The world’s first crypto mortgage? Homeowners insurers don’t hate it
If homeowners insurance companies didn’t face enough problems this year, here’s another one to ponder: A Miami company is now offering cryptocurrency-based mortgages.
Some insurance representatives are cautiously optimistic about the idea, but a few wonder what a Bitcoin mortgage could mean for policies and escrow accounts, especially if the currency loses value.
“As long as it’s a legitimate mortgage and follows the mortgagor vs. mortgagor process, I don’t foresee us having an issue with insuring homes with crypto mortgages,” said David Howard, president. of Vyrd Insurance, a recently launched real estate insurance company in Florida.
He added, however, that because this is a new type of mortgage, more research is needed.
Milo, a fintech company with offices in Miami and directors based overseas, announced last week that it is now offering what appears to be the world’s first crypto mortgage. Customers will be able to pledge their Bitcoin assets and benefit from low-interest loans over 30 years – with no down payment, Milo said in a press release.
“The world is changing rapidly, with how consumers create and invest their $2 trillion in crypto wealth,” said Josip Rupena, CEO and Founder of Milo.
The company said it was an approved, audited and insured direct lender and was “capable of delivering on its commitment”. The press release did not address what could happen if the digital currency were to lose value, as Bitcoin and other cryptocurrencies do.
Company officials could not be reached for comment, but the statement said conventional mortgages have been tricky for crypto investors, due to tax obligations and fluctuations in value.
“There are countless stories of people buying property with the proceeds of bitcoin only to see it increase in value and be worth millions more,” Rupena said in the statement.
A property insurance group in Florida initially wondered how it would all work. But after checking with board members, the president of the Personal Insurance Federation of Florida said most insurers can live with crypto mortgages.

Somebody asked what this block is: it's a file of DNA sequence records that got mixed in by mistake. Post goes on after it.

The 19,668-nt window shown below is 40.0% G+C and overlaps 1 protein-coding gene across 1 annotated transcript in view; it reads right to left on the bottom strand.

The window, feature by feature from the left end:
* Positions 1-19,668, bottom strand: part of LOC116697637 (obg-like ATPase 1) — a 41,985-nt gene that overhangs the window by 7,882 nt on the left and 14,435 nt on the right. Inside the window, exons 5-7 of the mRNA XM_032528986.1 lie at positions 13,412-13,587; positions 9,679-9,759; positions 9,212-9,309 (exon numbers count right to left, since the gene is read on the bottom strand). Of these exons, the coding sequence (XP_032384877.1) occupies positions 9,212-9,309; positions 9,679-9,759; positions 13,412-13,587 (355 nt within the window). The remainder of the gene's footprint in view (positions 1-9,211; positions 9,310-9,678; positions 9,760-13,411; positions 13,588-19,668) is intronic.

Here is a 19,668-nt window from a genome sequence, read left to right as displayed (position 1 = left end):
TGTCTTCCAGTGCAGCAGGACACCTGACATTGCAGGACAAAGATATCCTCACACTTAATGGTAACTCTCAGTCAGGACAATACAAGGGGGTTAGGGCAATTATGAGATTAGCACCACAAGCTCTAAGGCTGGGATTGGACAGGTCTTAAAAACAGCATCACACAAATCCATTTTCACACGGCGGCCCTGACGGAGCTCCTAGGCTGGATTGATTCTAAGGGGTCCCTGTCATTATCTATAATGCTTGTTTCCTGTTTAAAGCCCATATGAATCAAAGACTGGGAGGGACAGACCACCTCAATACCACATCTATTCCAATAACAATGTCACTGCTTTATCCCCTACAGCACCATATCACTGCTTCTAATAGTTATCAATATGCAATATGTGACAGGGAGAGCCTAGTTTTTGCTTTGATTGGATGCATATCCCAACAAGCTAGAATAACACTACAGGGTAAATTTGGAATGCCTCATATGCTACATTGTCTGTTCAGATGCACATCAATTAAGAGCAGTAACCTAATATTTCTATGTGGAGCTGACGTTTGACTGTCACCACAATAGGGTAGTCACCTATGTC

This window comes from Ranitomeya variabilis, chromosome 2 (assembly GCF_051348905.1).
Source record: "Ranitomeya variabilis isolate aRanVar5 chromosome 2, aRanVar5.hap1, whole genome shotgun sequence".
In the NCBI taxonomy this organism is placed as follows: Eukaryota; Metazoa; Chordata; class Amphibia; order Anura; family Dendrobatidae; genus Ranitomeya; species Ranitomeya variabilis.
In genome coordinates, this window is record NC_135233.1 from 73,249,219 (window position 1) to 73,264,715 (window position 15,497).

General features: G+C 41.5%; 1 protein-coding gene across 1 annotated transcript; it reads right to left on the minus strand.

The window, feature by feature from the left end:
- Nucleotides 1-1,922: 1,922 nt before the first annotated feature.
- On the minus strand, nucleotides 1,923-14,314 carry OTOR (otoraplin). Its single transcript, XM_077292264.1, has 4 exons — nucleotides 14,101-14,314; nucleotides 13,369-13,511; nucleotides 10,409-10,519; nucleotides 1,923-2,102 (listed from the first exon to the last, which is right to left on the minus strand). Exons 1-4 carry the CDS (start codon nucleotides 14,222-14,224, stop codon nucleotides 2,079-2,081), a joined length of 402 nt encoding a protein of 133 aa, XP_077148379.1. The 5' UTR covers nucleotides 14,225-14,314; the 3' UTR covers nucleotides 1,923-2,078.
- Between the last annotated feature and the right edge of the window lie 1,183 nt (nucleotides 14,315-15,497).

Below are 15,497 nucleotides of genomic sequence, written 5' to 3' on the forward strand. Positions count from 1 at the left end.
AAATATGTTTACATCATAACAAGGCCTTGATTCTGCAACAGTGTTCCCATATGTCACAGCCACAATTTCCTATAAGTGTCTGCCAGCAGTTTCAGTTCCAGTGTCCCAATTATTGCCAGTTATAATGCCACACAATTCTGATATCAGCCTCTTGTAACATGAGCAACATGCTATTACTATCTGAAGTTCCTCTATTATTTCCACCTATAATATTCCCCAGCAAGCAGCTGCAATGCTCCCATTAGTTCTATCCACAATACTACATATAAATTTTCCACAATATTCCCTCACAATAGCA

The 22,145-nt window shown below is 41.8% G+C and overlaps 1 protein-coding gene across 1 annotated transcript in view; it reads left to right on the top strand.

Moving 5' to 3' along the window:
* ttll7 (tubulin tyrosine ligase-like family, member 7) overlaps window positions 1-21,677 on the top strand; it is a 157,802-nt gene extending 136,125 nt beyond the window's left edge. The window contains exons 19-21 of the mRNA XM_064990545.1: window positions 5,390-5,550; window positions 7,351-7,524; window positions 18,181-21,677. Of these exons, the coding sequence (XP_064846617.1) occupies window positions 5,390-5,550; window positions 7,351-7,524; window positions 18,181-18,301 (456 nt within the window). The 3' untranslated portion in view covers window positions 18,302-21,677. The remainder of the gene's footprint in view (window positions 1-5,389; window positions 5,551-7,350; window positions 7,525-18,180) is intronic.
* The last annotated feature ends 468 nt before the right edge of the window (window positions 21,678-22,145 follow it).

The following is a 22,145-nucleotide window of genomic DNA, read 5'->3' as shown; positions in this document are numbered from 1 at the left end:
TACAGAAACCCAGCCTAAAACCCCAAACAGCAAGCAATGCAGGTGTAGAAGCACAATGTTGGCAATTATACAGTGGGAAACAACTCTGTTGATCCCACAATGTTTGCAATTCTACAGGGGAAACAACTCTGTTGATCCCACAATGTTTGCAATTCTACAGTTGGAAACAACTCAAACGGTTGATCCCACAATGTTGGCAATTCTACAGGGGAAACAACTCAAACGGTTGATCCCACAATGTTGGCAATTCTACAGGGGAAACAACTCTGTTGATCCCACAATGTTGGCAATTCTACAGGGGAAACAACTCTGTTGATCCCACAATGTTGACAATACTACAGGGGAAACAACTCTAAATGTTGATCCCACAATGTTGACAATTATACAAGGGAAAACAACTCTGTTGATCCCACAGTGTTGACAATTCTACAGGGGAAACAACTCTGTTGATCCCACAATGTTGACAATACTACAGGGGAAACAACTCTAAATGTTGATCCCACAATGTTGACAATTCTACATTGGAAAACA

“We probably don’t care how a mortgage is paid – we only care about the insured value of the property, which won’t change due to crypto valuation changes,” said Michael Carlson.
Others accepted. Paul Handerhan, president of the Florida-based Federal Association for Insurance Reform, noted that the source of the home loan may not matter much to insurers.
“If it goes south, it probably won’t affect the insurance policy,” he said, adding that most policies are paid on an annual basis.
Additionally, Handerhan noted, crypto mortgages can open up ownership to more younger people who are more likely to invest in Bitcoin and other digital currencies, which could mean more policies put in place. .
It’s unclear how Milo would pay homeowners insurance companies from an escrow account — in bitcoin or conventional currency. But some insurers are warming up to the idea of accepting premium payments via crypto. AXA Switzerland announced last year that it would allow non-life policyholders to pay with bitcoin, and Universal Fire and Casualty said it would accept crypto for certain types of commercial insurance, according to reports. the Metromile, an auto insurer, also said it would accept digital currency for premiums and pay claims with it.
Cryptocurrency, a decentralized currency designed to be used on the internet, has grown in popularity since bitcoin first hit the scene in 2008. Since then, a number of digital currencies have emerged, and most have seen fluctuations in important and frequent values.
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